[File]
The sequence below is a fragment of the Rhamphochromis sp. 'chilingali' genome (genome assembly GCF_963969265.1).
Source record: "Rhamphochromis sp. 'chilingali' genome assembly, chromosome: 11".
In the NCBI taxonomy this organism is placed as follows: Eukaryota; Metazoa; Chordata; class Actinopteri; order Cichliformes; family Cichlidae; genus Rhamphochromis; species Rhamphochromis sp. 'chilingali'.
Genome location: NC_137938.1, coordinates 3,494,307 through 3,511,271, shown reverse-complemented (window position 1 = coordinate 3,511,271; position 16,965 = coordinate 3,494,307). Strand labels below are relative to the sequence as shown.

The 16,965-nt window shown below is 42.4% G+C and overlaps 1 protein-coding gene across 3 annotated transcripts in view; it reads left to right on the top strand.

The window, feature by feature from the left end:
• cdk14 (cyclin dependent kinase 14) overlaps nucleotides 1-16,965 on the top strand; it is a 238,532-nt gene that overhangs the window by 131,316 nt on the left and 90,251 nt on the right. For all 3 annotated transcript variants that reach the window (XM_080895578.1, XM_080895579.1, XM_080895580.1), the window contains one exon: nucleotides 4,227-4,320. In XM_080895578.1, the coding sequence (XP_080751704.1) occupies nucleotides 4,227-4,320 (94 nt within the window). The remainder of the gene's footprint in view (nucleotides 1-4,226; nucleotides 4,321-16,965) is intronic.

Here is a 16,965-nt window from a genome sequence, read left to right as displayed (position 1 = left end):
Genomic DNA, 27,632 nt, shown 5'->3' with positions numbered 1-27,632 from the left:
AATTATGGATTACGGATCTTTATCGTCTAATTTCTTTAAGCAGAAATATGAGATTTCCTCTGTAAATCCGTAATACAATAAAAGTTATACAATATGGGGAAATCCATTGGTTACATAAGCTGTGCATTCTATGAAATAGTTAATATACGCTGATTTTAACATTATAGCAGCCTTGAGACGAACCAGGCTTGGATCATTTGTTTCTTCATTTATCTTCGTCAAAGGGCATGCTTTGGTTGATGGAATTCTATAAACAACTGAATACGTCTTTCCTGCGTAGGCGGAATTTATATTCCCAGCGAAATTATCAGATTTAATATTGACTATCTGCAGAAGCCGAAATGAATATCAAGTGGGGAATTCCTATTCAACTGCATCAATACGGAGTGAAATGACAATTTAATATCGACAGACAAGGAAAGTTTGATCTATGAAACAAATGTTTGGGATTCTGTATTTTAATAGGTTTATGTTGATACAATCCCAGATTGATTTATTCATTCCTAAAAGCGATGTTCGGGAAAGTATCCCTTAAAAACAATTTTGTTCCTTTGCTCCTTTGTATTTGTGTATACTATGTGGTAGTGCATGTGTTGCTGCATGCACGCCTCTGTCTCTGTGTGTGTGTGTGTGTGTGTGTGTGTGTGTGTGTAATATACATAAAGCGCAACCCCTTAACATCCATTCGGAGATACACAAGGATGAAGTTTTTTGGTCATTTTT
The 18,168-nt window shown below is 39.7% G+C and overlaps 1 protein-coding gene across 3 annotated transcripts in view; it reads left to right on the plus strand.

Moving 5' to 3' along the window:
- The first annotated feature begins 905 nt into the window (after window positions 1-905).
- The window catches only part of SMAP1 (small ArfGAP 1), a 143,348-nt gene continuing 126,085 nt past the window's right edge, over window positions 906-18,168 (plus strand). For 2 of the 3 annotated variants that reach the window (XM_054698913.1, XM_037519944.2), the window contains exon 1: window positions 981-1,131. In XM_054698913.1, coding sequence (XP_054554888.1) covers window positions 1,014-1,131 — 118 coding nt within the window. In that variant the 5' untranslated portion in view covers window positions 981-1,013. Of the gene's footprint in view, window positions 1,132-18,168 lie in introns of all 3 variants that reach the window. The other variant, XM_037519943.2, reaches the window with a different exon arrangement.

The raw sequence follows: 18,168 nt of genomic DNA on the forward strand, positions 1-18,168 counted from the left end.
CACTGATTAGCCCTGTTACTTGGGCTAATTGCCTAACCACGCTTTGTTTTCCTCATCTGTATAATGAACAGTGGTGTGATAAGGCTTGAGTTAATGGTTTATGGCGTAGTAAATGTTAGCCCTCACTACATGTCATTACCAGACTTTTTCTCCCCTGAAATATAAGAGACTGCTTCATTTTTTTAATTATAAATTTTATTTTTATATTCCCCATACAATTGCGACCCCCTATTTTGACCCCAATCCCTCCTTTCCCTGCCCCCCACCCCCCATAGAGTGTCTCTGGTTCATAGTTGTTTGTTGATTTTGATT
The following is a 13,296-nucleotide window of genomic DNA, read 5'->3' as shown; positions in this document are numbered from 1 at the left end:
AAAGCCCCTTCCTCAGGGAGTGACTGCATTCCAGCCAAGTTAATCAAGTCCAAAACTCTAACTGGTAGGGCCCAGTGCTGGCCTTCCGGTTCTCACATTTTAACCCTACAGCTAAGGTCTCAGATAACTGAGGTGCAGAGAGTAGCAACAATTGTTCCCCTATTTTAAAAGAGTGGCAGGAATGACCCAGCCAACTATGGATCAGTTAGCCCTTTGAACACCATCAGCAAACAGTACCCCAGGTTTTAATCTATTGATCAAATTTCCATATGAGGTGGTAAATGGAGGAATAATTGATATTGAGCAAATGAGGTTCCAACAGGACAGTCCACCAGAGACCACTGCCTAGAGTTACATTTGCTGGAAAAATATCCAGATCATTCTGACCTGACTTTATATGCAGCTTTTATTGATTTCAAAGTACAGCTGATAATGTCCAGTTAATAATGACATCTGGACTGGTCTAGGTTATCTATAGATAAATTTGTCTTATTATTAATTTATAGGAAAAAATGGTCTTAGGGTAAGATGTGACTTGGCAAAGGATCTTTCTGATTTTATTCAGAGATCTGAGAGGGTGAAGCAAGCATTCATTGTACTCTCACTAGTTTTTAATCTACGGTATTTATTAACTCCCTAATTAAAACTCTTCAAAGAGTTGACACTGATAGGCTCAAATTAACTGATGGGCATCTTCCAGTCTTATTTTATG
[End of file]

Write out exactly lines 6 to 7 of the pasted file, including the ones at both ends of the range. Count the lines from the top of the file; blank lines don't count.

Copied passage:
The window, feature by feature from the left end:
• cdk14 (cyclin dependent kinase 14) overlaps nucleotides 1-16,965 on the top strand; it is a 238,532-nt gene that overhangs the window by 131,316 nt on the left and 90,251 nt on the right. For all 3 annotated transcript variants that reach the window (XM_080895578.1, XM_080895579.1, XM_080895580.1), the window contains one exon: nucleotides 4,227-4,320. In XM_080895578.1, the coding sequence (XP_080751704.1) occupies nucleotides 4,227-4,320 (94 nt within the window). The remainder of the gene's footprint in view (nucleotides 1-4,226; nucleotides 4,321-16,965) is intronic.